• People in positions of power are willing to exploit their authority to deceive men into thinking that fighting on behalf of a country is not only a patriotic obligation but a great adventure.

Poetic Techniques

In the final exam, you will be directed to discuss relevant features of the text. For ‘Dulce et Decorum Est,’ you may wish to discuss:

  • Imagery

From the outset of the poem, Owen uses similes, metaphors, alliteration and onomatopoeia to create a clear impression of the warzone he describes. For each of your chosen quotations, you should be aware of the use of any of these techniques and be able to comment on how they further your appreciation of the poem.

  • Word Choice

If words have been used to create a particular effect, your analysis of quotations should include a detailed explanation of why these words were chosen. This should involve identifying the connotations of the word and explaining what this adds to your understanding. For example, if the word ‘staggered’ were used instead of ‘walked’ you would comment on what this tells you about the movements of the person being described.

  • Rhythm

Make sure you are able to comment on the alteration in the pace of the poem between stanzas one and two and how this reflects the content.

  • Themes

-Warfare: In exploring warfare, Owen suggests that it is never-ending nightmare which demoralises and degrades healthy young men.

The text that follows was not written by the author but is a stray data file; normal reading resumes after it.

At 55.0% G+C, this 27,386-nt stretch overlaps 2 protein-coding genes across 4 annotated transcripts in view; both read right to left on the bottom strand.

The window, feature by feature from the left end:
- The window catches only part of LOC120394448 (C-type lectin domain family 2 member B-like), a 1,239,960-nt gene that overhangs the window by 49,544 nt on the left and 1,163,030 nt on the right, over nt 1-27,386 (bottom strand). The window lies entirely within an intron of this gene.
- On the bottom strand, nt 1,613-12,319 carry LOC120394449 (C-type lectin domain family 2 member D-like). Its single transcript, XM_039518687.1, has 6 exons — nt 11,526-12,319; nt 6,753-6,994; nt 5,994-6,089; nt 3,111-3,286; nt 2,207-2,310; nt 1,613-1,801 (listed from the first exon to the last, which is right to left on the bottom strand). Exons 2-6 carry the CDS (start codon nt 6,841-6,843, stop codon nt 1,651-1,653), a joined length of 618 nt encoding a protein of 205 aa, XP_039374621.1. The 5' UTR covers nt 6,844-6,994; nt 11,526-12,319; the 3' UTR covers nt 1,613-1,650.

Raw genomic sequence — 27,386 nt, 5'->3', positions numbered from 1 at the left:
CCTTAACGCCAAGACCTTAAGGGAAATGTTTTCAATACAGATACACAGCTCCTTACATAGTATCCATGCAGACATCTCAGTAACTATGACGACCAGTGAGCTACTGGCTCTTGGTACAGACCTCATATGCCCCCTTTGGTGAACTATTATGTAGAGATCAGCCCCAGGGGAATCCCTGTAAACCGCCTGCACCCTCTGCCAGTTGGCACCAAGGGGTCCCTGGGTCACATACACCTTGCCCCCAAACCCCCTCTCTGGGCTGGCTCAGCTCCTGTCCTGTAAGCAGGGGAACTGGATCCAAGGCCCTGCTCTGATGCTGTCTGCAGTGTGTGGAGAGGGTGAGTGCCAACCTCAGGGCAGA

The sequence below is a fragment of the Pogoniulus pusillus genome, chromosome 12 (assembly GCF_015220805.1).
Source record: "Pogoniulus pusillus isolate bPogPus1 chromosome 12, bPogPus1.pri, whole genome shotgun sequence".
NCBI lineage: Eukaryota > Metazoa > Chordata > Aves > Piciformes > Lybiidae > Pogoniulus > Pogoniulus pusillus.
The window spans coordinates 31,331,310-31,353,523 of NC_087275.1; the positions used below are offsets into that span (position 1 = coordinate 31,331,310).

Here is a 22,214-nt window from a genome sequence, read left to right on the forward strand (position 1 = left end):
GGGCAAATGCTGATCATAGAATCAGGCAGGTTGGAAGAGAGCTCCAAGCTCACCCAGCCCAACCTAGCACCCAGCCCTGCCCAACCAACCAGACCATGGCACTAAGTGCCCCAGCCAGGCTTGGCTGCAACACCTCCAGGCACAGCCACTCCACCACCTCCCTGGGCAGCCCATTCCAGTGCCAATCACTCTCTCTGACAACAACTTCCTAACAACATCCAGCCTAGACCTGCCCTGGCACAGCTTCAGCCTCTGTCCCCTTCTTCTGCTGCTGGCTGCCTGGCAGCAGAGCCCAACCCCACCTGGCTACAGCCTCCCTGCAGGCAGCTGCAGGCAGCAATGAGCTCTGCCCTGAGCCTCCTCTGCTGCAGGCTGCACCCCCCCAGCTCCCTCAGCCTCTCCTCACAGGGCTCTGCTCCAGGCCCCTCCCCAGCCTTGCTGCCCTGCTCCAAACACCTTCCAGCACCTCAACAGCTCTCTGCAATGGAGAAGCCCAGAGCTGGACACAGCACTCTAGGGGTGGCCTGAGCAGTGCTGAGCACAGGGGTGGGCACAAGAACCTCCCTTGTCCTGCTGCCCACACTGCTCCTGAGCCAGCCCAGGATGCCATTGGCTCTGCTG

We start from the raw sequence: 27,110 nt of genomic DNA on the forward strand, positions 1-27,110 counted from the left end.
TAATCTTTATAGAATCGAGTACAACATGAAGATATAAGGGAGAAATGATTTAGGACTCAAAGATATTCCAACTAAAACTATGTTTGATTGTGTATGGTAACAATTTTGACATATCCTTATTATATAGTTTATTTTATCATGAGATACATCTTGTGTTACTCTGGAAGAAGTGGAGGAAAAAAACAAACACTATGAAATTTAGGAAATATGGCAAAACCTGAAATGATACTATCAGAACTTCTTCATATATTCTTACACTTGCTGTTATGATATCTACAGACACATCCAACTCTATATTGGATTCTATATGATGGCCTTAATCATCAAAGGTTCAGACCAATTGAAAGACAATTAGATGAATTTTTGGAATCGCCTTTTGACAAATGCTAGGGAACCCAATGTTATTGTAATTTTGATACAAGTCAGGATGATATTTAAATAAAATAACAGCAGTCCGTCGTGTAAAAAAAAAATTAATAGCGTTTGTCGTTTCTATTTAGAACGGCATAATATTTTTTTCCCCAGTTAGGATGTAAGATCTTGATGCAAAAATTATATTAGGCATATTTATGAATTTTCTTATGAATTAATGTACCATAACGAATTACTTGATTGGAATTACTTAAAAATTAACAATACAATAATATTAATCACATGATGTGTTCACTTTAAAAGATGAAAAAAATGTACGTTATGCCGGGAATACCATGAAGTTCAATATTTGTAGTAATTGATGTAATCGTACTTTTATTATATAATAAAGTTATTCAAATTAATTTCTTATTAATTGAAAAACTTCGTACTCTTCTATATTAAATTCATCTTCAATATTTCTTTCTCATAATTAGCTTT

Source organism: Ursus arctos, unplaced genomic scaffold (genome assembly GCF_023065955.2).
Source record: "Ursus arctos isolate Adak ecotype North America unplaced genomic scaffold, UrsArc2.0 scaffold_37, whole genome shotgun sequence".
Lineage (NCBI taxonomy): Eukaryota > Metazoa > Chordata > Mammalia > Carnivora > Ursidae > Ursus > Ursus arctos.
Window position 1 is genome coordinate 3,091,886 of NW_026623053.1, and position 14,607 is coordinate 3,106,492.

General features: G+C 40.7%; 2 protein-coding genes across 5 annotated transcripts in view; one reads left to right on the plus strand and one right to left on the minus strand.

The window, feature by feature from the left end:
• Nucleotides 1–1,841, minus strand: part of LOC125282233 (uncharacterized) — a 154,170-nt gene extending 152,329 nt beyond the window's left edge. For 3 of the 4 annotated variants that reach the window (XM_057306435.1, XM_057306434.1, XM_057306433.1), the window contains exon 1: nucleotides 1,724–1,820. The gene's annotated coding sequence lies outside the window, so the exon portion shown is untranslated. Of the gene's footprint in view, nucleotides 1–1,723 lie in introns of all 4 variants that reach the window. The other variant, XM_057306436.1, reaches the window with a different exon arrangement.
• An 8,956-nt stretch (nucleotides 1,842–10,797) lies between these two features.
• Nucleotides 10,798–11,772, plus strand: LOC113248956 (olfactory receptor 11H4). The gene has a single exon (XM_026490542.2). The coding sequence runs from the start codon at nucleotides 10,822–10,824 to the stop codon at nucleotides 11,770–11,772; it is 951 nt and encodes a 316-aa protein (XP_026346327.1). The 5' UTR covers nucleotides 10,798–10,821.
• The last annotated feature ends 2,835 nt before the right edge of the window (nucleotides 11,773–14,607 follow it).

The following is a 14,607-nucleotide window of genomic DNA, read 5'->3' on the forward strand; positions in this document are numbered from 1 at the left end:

-Patriotism: It is clear that this theme will be explored as the title is a patriotic slogan. Our expectations that the poem will be a celebration of the glories of dying for one’s country are quickly subverted. Instead, we see that appeals to the patriotic spirit of young men are used to blind men to the realities they will face. Men are consumed by the desire to survive rather than a desire to secure glory for their country.

-Suffering: Suffering is explored in a way which shows that physical and psychological suffering are equally debilitating. While the pain experienced in the warzone is ended either by the culmination of the war or death, the mental trauma survives and grows as time progresses.

1 This powerful visual image immediately subverts the expectations created by the title. It is immediately clear that the men have suffered physically. They are unable to stand upright as they are weighed down by their kitbags.